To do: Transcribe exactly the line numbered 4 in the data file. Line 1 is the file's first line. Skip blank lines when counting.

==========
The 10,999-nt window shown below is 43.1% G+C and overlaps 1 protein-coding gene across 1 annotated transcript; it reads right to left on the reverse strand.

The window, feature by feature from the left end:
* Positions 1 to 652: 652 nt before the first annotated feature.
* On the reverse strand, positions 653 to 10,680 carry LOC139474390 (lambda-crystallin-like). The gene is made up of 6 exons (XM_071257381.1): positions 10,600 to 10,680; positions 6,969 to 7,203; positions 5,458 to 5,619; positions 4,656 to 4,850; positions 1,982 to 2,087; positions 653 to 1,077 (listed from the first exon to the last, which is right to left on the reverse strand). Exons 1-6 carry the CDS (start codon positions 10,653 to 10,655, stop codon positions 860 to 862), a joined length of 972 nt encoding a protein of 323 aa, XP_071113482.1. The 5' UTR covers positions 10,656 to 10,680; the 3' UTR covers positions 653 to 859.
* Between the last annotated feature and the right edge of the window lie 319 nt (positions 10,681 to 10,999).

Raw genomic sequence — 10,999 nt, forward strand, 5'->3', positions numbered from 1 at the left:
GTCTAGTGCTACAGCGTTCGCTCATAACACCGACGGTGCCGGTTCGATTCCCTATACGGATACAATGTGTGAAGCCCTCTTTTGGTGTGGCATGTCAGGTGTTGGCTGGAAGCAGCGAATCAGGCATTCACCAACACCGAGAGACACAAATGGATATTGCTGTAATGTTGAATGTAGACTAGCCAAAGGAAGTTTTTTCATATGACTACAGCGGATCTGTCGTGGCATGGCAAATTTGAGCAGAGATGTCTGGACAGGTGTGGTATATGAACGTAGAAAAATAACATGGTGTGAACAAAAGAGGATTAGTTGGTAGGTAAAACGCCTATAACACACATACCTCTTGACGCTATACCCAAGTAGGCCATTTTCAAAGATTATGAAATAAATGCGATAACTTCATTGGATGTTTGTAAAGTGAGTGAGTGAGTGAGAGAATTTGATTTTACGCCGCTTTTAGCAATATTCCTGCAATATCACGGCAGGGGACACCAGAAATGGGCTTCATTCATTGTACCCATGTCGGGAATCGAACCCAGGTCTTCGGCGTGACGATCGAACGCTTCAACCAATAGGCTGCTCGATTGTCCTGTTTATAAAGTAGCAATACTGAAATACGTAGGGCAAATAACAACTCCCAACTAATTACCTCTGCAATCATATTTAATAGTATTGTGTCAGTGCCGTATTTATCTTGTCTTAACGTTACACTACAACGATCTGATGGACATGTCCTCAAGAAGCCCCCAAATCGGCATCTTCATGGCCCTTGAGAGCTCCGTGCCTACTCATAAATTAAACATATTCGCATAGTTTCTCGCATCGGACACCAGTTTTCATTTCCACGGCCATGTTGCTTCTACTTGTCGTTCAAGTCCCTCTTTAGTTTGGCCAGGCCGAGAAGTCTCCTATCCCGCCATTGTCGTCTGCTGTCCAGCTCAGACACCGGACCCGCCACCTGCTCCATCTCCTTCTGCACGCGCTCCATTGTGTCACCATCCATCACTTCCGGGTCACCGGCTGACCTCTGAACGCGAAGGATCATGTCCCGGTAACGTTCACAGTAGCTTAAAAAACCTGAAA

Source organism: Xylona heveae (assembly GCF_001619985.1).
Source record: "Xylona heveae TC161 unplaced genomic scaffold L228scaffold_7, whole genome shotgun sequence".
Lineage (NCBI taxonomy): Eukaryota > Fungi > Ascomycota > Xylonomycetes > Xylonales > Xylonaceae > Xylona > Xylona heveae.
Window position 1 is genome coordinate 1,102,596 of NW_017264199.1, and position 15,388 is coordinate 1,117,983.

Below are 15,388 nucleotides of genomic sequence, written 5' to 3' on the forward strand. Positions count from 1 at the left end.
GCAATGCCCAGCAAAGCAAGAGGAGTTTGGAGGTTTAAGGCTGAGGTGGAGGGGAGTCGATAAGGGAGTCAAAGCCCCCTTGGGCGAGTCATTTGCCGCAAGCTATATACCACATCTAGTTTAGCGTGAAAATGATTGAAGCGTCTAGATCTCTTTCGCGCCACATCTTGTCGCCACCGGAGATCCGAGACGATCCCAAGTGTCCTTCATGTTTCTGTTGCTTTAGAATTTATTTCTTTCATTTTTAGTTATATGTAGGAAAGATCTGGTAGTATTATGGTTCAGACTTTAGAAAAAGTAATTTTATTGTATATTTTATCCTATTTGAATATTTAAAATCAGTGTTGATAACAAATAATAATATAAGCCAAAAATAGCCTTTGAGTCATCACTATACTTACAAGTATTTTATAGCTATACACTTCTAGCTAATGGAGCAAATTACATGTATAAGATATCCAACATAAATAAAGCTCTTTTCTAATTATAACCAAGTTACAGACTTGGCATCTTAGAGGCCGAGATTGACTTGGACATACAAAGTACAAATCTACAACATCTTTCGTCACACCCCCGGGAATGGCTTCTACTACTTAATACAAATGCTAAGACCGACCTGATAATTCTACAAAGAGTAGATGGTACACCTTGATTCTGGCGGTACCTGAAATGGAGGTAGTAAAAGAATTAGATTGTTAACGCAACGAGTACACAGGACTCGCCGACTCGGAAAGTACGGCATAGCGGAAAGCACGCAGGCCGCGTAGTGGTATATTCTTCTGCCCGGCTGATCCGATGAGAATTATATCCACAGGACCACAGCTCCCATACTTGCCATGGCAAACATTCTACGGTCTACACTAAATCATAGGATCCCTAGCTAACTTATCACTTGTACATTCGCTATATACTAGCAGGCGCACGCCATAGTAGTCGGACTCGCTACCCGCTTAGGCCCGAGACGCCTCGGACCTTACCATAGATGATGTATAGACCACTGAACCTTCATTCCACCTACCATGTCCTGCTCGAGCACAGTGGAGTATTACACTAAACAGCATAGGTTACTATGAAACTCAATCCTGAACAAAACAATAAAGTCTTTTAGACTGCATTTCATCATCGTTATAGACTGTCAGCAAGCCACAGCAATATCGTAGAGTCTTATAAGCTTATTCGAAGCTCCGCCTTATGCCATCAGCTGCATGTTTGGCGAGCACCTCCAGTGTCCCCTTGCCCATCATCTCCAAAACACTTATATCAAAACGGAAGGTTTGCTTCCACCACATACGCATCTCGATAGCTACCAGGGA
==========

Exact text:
* On the reverse strand, positions 653 to 10,680 carry LOC139474390 (lambda-crystallin-like). The gene is made up of 6 exons (XM_071257381.1): positions 10,600 to 10,680; positions 6,969 to 7,203; positions 5,458 to 5,619; positions 4,656 to 4,850; positions 1,982 to 2,087; positions 653 to 1,077 (listed from the first exon to the last, which is right to left on the reverse strand). Exons 1-6 carry the CDS (start codon positions 10,653 to 10,655, stop codon positions 860 to 862), a joined length of 972 nt encoding a protein of 323 aa, XP_071113482.1. The 5' UTR covers positions 10,656 to 10,680; the 3' UTR covers positions 653 to 859.